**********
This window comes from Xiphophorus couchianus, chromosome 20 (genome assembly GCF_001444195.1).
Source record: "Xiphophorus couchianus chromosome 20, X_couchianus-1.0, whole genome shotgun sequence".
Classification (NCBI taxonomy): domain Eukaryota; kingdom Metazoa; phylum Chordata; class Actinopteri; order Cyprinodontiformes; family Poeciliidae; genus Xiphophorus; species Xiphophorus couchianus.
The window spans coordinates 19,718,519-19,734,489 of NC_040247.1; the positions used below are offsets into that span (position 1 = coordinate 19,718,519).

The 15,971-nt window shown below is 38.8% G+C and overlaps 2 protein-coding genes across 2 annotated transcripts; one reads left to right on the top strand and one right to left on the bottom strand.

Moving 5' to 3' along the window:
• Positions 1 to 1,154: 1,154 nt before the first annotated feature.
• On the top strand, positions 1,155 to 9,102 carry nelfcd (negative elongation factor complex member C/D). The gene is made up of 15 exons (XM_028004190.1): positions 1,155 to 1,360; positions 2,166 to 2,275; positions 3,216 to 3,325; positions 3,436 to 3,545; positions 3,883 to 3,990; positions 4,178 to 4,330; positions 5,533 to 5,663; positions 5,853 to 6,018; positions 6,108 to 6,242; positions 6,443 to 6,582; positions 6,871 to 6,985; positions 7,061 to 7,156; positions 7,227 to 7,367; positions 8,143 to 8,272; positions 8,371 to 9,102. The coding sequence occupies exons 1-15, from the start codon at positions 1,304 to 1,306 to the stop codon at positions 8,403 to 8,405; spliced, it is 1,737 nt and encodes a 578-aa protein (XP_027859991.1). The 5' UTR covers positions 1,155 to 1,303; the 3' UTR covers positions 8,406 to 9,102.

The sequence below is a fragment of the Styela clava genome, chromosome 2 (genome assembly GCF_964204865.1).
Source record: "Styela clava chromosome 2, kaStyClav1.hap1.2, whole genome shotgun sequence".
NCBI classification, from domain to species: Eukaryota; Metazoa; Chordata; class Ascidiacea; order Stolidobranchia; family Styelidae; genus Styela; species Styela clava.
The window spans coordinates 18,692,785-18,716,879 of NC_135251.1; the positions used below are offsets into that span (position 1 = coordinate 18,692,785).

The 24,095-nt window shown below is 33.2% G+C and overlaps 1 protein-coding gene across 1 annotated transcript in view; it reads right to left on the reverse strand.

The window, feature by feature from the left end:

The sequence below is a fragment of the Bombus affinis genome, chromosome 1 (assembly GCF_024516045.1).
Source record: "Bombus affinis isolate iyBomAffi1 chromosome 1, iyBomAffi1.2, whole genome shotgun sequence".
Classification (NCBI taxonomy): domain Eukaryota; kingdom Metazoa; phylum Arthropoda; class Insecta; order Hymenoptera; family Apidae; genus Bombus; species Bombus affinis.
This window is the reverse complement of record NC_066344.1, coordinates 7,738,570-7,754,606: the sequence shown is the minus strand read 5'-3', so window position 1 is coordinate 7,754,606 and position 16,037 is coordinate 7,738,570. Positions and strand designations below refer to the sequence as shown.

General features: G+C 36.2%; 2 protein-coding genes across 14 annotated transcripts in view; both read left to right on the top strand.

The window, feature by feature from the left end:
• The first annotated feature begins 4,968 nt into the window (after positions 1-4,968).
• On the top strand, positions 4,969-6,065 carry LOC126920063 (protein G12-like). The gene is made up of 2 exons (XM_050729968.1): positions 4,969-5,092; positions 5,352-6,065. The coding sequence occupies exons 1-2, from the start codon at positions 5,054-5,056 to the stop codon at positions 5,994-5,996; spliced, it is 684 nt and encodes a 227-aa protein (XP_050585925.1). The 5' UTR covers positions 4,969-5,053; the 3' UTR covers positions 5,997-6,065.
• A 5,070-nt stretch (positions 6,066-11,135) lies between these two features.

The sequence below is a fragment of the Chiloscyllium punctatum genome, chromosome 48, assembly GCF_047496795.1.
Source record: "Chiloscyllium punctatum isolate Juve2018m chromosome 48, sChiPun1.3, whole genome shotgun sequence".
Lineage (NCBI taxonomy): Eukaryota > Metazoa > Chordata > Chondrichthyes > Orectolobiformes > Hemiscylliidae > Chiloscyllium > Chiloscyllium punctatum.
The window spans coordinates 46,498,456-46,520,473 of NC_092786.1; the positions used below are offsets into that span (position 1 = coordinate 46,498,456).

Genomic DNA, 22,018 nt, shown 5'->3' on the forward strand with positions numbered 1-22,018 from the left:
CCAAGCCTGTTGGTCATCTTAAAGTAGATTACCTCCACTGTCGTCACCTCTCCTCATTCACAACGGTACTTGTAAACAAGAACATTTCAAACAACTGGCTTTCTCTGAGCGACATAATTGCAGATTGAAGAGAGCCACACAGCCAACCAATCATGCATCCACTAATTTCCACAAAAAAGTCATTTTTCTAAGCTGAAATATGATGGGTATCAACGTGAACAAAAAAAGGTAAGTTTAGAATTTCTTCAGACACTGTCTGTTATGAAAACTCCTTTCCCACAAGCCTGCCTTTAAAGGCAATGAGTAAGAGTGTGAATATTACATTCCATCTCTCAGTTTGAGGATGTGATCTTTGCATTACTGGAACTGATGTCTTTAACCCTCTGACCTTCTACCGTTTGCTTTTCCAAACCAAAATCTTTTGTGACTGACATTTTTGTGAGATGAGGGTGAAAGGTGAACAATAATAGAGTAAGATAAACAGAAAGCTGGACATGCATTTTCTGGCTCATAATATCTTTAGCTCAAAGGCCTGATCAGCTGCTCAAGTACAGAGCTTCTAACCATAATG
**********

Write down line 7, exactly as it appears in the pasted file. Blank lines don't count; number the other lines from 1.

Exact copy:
• Positions 1 to 1,154: 1,154 nt before the first annotated feature.